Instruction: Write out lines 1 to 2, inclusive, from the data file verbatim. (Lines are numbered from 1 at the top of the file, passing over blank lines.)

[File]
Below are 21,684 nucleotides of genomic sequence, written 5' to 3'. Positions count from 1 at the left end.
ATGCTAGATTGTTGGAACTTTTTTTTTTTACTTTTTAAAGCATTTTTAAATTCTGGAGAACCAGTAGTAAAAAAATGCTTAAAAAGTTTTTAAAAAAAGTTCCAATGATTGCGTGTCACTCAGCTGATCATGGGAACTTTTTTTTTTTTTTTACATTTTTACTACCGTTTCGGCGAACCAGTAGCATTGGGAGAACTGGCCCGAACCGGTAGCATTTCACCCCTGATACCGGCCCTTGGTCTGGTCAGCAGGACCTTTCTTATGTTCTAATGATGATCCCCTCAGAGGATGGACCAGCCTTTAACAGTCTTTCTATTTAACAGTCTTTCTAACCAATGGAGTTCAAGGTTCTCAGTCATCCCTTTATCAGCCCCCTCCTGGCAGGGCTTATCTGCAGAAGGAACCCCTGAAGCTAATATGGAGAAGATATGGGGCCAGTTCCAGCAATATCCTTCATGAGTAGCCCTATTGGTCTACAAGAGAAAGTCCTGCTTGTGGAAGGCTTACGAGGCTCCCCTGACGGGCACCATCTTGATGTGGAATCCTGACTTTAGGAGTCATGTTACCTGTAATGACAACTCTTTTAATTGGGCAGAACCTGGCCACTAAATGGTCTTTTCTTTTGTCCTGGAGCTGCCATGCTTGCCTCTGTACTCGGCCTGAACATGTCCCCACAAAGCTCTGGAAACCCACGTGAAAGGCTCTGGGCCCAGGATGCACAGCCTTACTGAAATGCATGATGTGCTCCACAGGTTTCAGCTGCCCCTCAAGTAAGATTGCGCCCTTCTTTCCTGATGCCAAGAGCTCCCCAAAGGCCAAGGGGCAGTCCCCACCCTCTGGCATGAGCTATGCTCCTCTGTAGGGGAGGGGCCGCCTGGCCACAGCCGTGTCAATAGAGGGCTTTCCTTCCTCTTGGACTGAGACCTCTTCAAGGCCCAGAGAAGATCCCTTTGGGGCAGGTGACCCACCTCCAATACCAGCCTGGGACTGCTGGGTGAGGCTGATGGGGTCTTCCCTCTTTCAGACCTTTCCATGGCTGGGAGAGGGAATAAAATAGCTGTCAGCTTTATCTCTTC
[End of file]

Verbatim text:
Below are 21,684 nucleotides of genomic sequence, written 5' to 3'. Positions count from 1 at the left end.
ATGCTAGATTGTTGGAACTTTTTTTTTTTACTTTTTAAAGCATTTTTAAATTCTGGAGAACCAGTAGTAAAAAAATGCTTAAAAAGTTTTTAAAAAAAGTTCCAATGATTGCGTGTCACTCAGCTGATCATGGGAACTTTTTTTTTTTTTTTACATTTTTACTACCGTTTCGGCGAACCAGTAGCATTGGGAGAACTGGCCCGAACCGGTAGCATTTCACCCCTGATACCGGCCCTTGGTCTGGTCAGCAGGACCTTTCTTATGTTCTAATGATGATCCCCTCAGAGGATGGACCAGCCTTTAACAGTCTTTCTATTTAACAGTCTTTCTAACCAATGGAGTTCAAGGTTCTCAGTCATCCCTTTATCAGCCCCCTCCTGGCAGGGCTTATCTGCAGAAGGAACCCCTGAAGCTAATATGGAGAAGATATGGGGCCAGTTCCAGCAATATCCTTCATGAGTAGCCCTATTGGTCTACAAGAGAAAGTCCTGCTTGTGGAAGGCTTACGAGGCTCCCCTGACGGGCACCATCTTGATGTGGAATCCTGACTTTAGGAGTCATGTTACCTGTAATGACAACTCTTTTAATTGGGCAGAACCTGGCCACTAAATGGTCTTTTCTTTTGTCCTGGAGCTGCCATGCTTGCCTCTGTACTCGGCCTGAACATGTCCCCACAAAGCTCTGGAAACCCACGTGAAAGGCTCTGGGCCCAGGATGCACAGCCTTACTGAAATGCATGATGTGCTCCACAGGTTTCAGCTGCCCCTCAAGTAAGATTGCGCCCTTCTTTCCTGATGCCAAGAGCTCCCCAAAGGCCAAGGGGCAGTCCCCACCCTCTGGCATGAGCTATGCTCCTCTGTAGGGGAGGGGCCGCCTGGCCACAGCCGTGTCAATAGAGGGCTTTCCTTCCTCTTGGACTGAGACCTCTTCAAGGCCCAGAGAAGATCCCTTTGGGGCAGGTGACCCACCTCCAATACCAGCCTGGGACTGCTGGGTGAGGCTGATGGGGTCTTCCCTCTTTCAGACCTTTCCATGGCTGGGAGAGGGAATAAAATAGCTGTCAGCTTTATCTCTTC